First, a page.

Over a year back, we quit our day jobs. When we wrote about it, we found that it resonated with many either because they either feel like quitting their job and/or they romanticize the concept of 'doing your own thing'.
If anything comes second to the constant talk about quitting one's job, it's the need for a break to do something offbeat.
I do not have data to corroborate this, but if anyone were to keep a track of candid discussions that happen near coffee vending machines or over 'Chai' and/or Smoke breaks (disclaimer: cigarette smoking is injurious to health), one would get a fair idea that the need for an offbeat vacation is indeed a pressing one. The reality, however, is that more often than not working professionals end up doing more of the same things that either their peer group has done or what has already worked for them.
Why, you ask? It's because they just don't have the time - period! 9 AM to 8 PM job, 6 days a week, and often at-least 3 hours of travel time per day. Do the math! You're spending close to (an additional) 30 days a year in commute time. All of this together is enough to kill your enthusiasm to plan a memorable vacation. The effort involved in planning the offbeat vacation - open all possible travel forums on different tabs, while at work or in bed, and then get completely confused by the big two questions: Where to Go? & What to Do? .
End result: We either get mind-boggled by opening too many articles/forums or close everything and look for inspiration from friends & peer group! The problem with opting for vacation plans that worked for your friends/peer group, is that your expectations or requirements may not always be the same. For example, you would be setting yourself up for disappointment if you are the kind of person who loves to experience places with outdoor activities, while you opt for your friend's recommendation that was basis his/her interest in sightseeing. If you have ever worked in a high pressure job in the 'Corporate' world, you would empathize with those for whom that yearly vacation, long weekends, etc. is like gold dust. That much needed break is often deemed as a window for finding solutions to/getting away from every problem that one has in corporate life. It is as important as getting married - it's like marriage is the solution for every problem that one has in life (true at-least in an Indian context). Yes indeed, having a fail proof plan for one's vacation is as important as choosing the 'right' life partner for you. If only we were to focus as much on the former as we do on the latter.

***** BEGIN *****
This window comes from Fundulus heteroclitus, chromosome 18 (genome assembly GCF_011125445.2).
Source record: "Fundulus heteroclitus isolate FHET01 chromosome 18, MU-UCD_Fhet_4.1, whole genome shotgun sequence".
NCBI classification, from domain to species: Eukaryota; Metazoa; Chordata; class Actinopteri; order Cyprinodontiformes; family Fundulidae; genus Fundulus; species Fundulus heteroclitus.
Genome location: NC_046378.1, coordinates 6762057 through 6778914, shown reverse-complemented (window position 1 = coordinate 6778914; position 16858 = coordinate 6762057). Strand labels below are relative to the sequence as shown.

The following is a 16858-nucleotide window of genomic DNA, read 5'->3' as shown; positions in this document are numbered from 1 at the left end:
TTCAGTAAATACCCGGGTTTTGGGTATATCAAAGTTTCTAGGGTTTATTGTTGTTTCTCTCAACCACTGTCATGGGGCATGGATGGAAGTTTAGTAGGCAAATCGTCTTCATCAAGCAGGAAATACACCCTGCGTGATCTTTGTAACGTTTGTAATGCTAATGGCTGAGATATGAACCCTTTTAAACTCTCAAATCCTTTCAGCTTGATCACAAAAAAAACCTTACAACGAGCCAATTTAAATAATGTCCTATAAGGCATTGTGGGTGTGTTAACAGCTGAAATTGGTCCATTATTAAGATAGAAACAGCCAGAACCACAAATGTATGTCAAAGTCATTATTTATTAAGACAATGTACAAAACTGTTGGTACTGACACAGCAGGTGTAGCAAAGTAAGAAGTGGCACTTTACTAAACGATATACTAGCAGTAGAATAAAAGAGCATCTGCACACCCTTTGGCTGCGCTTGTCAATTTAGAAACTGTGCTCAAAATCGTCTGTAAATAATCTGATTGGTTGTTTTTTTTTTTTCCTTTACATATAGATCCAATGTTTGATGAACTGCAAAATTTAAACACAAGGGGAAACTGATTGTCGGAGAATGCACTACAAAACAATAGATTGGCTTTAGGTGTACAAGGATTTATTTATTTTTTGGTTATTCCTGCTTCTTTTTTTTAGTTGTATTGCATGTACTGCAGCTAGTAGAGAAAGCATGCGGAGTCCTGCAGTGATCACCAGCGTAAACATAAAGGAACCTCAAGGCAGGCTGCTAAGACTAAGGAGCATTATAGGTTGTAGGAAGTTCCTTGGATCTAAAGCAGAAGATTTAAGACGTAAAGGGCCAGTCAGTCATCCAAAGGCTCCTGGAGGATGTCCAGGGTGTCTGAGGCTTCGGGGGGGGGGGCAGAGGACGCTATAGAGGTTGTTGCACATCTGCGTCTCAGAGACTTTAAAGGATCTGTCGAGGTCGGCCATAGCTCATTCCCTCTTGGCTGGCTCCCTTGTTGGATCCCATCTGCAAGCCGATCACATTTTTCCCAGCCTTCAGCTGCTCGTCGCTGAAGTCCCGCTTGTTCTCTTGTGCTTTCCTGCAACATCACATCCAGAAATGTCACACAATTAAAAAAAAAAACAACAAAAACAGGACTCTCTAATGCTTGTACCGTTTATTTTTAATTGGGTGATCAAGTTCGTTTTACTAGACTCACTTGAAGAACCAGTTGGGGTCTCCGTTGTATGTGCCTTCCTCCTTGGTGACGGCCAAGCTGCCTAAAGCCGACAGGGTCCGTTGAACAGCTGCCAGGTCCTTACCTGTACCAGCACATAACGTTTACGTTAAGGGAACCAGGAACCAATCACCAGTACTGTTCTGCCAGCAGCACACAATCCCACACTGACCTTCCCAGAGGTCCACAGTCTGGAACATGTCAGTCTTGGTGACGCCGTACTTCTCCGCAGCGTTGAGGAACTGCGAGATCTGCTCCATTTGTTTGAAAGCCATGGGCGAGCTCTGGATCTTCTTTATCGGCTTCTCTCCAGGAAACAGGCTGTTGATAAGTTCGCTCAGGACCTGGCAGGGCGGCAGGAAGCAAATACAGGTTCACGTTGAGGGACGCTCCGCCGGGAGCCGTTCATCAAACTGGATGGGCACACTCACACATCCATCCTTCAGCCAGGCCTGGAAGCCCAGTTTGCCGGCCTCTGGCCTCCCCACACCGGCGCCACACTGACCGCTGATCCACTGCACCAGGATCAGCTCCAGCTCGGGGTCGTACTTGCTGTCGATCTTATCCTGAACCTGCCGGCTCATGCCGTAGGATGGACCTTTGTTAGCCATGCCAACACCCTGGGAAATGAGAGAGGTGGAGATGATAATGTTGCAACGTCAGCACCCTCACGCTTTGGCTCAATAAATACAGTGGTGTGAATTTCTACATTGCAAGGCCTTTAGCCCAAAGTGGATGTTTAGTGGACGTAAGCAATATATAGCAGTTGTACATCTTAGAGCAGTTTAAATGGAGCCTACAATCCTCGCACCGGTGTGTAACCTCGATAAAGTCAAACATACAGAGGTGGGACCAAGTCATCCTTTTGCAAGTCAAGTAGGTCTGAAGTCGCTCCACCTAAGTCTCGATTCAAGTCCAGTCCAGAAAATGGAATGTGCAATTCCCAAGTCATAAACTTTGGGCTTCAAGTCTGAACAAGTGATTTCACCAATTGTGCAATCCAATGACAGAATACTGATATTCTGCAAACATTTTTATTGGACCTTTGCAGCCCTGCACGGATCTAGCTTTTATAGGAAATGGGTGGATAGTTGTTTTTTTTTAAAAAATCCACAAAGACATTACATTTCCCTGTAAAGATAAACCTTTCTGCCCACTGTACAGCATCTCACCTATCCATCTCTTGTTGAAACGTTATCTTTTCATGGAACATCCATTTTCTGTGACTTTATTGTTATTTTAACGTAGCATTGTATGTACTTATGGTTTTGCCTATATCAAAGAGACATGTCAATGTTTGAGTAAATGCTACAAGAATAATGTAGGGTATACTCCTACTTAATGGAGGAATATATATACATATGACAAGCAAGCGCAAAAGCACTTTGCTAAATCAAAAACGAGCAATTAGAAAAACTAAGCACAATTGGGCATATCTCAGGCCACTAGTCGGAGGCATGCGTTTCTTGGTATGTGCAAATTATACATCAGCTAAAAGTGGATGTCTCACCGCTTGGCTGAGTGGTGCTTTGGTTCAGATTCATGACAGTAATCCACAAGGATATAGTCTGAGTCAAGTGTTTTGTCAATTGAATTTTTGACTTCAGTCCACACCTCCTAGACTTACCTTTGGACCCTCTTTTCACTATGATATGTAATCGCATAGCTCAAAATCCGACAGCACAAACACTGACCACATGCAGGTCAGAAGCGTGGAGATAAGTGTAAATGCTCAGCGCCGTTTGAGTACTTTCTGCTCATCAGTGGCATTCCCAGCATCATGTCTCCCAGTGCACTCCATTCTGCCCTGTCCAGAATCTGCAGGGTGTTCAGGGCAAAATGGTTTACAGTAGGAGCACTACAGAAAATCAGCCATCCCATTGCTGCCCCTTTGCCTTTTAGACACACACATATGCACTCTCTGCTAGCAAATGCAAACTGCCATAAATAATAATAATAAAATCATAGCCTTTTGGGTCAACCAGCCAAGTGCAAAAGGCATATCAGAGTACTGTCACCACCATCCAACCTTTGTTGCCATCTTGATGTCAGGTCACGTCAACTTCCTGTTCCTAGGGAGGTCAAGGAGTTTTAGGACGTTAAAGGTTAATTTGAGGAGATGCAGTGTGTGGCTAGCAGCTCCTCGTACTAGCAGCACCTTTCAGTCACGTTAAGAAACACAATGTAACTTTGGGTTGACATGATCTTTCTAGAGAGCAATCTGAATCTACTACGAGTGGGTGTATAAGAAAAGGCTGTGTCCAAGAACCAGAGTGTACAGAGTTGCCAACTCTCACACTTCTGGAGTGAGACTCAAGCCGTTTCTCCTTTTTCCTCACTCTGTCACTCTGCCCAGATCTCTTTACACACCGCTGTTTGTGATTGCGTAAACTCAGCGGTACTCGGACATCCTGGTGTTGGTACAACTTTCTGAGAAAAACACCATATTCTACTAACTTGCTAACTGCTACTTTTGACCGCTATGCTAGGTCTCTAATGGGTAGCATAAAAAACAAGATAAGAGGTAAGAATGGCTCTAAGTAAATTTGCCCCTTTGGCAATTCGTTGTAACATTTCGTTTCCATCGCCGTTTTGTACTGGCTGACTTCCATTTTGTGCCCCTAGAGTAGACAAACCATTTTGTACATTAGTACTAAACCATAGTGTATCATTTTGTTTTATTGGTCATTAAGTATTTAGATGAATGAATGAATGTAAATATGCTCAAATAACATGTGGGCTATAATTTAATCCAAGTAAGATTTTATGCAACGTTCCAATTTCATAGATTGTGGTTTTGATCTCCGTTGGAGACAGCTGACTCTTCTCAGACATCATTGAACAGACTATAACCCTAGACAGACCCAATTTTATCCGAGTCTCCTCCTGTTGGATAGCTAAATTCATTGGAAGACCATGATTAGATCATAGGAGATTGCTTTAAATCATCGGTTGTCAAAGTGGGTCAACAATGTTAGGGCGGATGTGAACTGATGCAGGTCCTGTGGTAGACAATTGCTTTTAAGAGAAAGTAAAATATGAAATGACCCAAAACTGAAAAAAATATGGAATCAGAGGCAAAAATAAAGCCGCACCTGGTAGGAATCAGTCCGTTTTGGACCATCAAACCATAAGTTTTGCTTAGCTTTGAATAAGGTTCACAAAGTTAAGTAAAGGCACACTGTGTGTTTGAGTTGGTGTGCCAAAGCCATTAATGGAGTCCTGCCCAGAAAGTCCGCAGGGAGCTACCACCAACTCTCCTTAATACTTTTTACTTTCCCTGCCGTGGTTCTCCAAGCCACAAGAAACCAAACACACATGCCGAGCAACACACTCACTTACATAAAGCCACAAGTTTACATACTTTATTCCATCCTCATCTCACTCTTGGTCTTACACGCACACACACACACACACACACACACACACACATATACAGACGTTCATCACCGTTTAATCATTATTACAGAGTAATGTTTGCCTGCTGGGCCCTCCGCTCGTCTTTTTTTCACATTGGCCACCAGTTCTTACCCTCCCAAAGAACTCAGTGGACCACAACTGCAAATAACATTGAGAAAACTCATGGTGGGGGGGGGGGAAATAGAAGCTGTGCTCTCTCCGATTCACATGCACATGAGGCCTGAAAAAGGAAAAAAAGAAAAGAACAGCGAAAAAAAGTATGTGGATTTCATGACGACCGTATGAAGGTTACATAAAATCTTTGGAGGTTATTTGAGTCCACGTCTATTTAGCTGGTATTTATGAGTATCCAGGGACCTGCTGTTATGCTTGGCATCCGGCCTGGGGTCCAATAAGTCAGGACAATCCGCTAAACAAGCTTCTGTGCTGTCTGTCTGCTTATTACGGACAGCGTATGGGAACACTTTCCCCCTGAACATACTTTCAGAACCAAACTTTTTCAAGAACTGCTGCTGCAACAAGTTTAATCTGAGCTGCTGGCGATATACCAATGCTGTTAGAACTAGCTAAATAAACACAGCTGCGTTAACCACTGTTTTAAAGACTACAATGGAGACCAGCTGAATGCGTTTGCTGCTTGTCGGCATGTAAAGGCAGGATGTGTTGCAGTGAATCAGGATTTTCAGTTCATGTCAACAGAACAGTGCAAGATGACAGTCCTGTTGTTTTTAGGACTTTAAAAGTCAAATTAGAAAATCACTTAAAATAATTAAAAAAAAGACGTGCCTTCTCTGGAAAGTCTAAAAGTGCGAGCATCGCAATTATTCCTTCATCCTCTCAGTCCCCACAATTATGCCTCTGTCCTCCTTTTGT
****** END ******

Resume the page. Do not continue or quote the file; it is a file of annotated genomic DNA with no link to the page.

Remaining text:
So, where are you heading to this year? And, how are you planning for it?
Contributed By: Avishek Sarkar, Founder at GoPo
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